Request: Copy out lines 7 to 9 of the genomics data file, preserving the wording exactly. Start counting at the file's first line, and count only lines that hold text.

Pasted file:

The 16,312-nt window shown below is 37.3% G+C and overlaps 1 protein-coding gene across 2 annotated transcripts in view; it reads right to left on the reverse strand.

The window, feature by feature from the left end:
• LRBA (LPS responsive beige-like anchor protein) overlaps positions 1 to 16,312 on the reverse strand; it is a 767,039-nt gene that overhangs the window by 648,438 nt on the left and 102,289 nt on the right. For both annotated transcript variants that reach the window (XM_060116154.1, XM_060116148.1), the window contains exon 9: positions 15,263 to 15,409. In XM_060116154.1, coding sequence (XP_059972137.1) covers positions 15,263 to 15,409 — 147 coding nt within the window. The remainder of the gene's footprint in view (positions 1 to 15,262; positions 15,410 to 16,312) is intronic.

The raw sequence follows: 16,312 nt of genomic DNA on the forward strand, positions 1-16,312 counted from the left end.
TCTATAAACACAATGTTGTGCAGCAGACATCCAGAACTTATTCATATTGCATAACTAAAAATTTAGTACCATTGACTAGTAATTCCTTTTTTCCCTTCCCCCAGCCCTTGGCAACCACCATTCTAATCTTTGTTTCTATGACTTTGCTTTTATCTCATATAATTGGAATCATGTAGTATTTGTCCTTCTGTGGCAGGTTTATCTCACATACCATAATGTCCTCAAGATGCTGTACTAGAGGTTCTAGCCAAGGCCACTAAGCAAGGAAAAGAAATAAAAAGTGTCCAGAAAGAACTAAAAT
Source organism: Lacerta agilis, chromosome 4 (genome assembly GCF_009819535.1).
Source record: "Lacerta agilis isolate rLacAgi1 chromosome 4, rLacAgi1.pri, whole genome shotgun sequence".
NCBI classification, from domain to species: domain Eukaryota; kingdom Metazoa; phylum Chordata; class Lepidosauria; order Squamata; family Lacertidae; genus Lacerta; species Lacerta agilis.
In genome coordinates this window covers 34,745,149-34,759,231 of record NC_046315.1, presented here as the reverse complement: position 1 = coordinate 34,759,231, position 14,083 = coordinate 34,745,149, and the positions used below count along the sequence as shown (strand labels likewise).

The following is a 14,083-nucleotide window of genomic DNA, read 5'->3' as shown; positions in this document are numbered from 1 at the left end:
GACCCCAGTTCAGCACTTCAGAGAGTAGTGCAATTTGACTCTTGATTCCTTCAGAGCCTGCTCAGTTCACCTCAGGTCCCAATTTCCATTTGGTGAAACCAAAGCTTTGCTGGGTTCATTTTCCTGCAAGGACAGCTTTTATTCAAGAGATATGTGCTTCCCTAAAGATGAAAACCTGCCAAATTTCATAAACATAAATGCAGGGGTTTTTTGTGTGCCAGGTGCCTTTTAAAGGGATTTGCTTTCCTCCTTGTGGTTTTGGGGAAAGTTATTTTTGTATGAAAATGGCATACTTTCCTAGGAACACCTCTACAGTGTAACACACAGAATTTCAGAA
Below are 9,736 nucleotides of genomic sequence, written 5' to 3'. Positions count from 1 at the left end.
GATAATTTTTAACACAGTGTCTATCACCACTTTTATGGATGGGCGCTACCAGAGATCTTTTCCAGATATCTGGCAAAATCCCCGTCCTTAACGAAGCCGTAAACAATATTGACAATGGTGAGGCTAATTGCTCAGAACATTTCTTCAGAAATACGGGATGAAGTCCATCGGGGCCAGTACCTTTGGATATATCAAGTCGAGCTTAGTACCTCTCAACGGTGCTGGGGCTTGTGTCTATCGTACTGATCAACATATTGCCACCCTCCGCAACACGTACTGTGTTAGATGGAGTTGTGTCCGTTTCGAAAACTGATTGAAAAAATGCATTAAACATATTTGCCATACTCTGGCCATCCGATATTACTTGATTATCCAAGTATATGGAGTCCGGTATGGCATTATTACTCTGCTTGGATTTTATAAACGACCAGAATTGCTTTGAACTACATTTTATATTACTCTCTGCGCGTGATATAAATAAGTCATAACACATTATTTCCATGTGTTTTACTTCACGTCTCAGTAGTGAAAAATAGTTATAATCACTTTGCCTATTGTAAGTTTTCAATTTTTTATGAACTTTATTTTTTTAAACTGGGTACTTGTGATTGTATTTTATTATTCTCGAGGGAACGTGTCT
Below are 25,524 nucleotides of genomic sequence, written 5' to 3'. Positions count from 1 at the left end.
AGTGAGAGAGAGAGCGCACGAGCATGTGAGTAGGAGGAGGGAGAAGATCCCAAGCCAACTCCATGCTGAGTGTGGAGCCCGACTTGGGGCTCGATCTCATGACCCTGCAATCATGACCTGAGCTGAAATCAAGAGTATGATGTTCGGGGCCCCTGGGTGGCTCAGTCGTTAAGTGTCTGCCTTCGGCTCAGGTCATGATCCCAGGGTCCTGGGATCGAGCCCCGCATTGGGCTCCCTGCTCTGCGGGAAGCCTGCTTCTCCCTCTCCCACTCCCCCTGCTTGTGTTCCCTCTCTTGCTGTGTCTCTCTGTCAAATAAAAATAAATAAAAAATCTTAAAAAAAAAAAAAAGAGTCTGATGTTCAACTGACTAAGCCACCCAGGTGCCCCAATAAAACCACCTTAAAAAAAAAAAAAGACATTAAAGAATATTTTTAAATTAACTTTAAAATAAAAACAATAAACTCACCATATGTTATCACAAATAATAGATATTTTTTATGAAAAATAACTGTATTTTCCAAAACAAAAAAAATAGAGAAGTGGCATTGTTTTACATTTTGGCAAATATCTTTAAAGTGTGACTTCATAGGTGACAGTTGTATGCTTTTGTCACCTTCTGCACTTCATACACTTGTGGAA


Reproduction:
Source record: "Lacerta agilis isolate rLacAgi1 chromosome 4, rLacAgi1.pri, whole genome shotgun sequence".
NCBI classification, from domain to species: domain Eukaryota; kingdom Metazoa; phylum Chordata; class Lepidosauria; order Squamata; family Lacertidae; genus Lacerta; species Lacerta agilis.
In genome coordinates this window covers 34,745,149-34,759,231 of record NC_046315.1, presented here as the reverse complement: position 1 = coordinate 34,759,231, position 14,083 = coordinate 34,745,149, and the positions used below count along the sequence as shown (strand labels likewise).